One Born Every Minute

My first week back at work has been horrendous. Back-to-back meetings and things to do have kept me in the office until late every night and totally knackered me out, but I should have written about this last weekend.

I took my car for a service on Saturday at the local Ford dealer and, after checking it in, me and Mrs P went for a wander round the showroom seeing as I was due to trade it in in March. As it happened, it was the launch weekend of the new Focus when one of the circling sales people homed in for the kill.

Was I interested in a new look Focus. Just a bit, I said, wiping the saliva from the corner of my mouth, but I wasn’t planning on doing so for a month or two. Salesperson frowns. Let me just check something. Returns. You do realise that with the new Focus now launched, yours will drop £500 by March. Oh, I said, with a deflated sigh.

But I can’t change mine yet, can I? Of course you can. To cut a long story short (test drives, choices of extras, computer finance projections, form-filling, digging out paperwork at home etc) I drove away from a car service with a new car, metaphorically, not literally.

I’m dead pleased. And so is Mrs P truth be told. For one, she doesn’t have to spend the next few months of me agonising about which new toy to buy. But there were other advantages, like a shed load of Nectar points and — wait for it — his and hers mountain bikes. Not sure if I’m up for it — Mrs P is the fitness freak.

Hopefully I can tell you how good (or bad) the new Focus is next week. However, the point of this post isn’t for me to bang on about my new car, but to offer a few salutory lessons.

During all of the above, I chatted with the sales bloke and learned a few things. Number one I knew already: the ‘as advertised on tv’ second-hand car dealers. I won’t name names for getting sued reasons, but the ones who say that your old clapped out car is a deposit.

The scam is that you have to take their finance which is out of sight outrageous. My nephew fell for this one. What he was paying for a secondhand Punto could have bought a new one.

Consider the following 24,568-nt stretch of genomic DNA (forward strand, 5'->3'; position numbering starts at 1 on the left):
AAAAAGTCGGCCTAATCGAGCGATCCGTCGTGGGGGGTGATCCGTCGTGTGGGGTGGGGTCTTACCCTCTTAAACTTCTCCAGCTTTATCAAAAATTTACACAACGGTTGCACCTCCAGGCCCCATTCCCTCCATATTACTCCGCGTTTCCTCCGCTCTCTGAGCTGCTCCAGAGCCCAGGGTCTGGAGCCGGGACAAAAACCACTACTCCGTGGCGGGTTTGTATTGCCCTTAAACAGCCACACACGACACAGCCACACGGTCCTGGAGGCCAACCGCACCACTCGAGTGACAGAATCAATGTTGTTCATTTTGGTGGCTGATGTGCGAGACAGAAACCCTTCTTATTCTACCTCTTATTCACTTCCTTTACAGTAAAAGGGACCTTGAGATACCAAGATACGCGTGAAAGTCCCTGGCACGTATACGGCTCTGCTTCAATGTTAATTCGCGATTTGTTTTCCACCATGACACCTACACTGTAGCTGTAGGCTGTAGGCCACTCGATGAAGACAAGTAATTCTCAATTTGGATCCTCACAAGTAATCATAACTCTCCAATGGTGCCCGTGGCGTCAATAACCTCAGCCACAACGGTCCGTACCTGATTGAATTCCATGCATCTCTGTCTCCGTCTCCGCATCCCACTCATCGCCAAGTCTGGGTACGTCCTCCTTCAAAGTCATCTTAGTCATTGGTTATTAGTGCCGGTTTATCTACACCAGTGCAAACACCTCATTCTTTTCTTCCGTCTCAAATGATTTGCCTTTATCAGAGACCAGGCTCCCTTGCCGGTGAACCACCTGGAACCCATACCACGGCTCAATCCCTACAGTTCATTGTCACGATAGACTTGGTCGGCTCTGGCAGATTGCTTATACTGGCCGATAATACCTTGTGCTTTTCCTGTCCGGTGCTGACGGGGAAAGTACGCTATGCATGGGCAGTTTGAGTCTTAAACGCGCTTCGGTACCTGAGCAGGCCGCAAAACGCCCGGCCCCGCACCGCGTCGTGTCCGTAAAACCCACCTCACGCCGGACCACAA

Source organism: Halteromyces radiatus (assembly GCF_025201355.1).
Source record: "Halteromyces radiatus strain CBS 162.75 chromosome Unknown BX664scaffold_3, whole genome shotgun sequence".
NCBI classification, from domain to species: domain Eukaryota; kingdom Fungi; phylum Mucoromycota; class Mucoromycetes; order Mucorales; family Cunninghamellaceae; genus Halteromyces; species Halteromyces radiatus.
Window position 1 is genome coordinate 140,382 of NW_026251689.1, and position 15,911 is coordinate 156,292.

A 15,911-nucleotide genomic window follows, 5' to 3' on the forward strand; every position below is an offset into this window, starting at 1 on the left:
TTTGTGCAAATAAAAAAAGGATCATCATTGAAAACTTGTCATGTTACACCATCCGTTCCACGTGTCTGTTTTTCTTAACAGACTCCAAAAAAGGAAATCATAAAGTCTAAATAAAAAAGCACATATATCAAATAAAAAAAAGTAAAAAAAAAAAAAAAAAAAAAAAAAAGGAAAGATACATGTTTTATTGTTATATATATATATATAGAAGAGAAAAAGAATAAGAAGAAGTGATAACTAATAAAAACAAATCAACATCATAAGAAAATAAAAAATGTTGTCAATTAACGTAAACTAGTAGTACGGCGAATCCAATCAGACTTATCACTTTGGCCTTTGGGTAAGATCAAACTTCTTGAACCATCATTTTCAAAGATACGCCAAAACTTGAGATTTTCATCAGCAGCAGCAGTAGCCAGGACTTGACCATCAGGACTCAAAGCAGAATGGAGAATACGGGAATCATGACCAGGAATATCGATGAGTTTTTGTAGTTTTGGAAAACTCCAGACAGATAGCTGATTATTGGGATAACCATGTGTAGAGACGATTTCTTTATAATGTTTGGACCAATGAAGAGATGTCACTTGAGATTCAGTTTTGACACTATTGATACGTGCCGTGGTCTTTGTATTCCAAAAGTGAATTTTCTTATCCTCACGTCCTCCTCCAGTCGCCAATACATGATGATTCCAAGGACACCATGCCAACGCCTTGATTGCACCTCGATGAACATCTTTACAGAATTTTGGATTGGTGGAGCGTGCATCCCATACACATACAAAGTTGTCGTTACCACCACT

Next the secondhand dealer who offers really great deals way below what other dealers are offering on the same make and model. They are probably foreign imports, mostly from Ireland I think. Yes they are good value — until you try to trade them in.

At which point the dealer does a car history check. Is any money owed on them? Has it been stolen? That sort of thing. Cars registered in the UK will have a long print-out: from anywhere else, zilch and they won’t touch it with a barge pole.

So take care out there — or is it me that needs a minder when with car salesmen strike?

Nobody’s prefect. If you find any spelling mistakes or other errors in this post, please let me know by highlighting the text and pressing Ctrl+Enter.

3 comments… Add yours
  • Pirate 14th January 2005

    I met my husband when I bought my Ford Ranger 10 4×4 years ago (just about exactly 10 years ago now). I bought it and as soon as I'd bought it he asked me out. Later he asked me to marry him. I thought the after-sales service would be great, so I said, sure.


    Just kidding. He's out of the car biz now. Has been for a long time. I don't know what it's like for salespeople in your part of the world, but in North America they are treated like the lowest scum of the earth. They are considered expendable and few sales managers or dealership owners would bat an eye if losing a salesperson. They just don't give a hoot. The car business is a sleazy business. It is the business office and the service areas that make all the money.

    Congratulations on your Focus. What color is it?

  • Shooting Parrots 14th January 2005

    That's some story!

    I don't know how well or bad car salespeople are treated here in the UK. I suspect those with the large dealerships do okay. It's more how they're viewed by the public — slippery snakes after your cash.

    The one who sold me my car was a nice enough lad, but he continually ignored the 'how much?' question until he figured he'd hooked the sale. I wanted to shake him and say that it really doesn't matter how good the car is — I know my budget and if you go over it, tough. I take a lesser model.

    The colour is magnum grey, by the way, as per the pic now on the post.

  • Mosher 14th January 2005

    Focus is one of the cars on my list of "possibles" for the new company car. I am still tempted, though, to go for an old one rather than a new one. With any luck, they'll be offloading them and I'll get more toys in it. I'm not fussed what shape it is and if it's got an extra 3HP if I can get heated seats, a sunroof and a CD changer for the same cash.

    As for ctap dealers, there's a place on Thornton Road, Bradford who I'd name if I could remember. Bar stewards sold me a Rover 214 (I loved that car) with a damaged head gasket then refused to repair it under warranty. £4k for a car + £1k repairs within 2 months of purchase.

    I've had company cars ever since.


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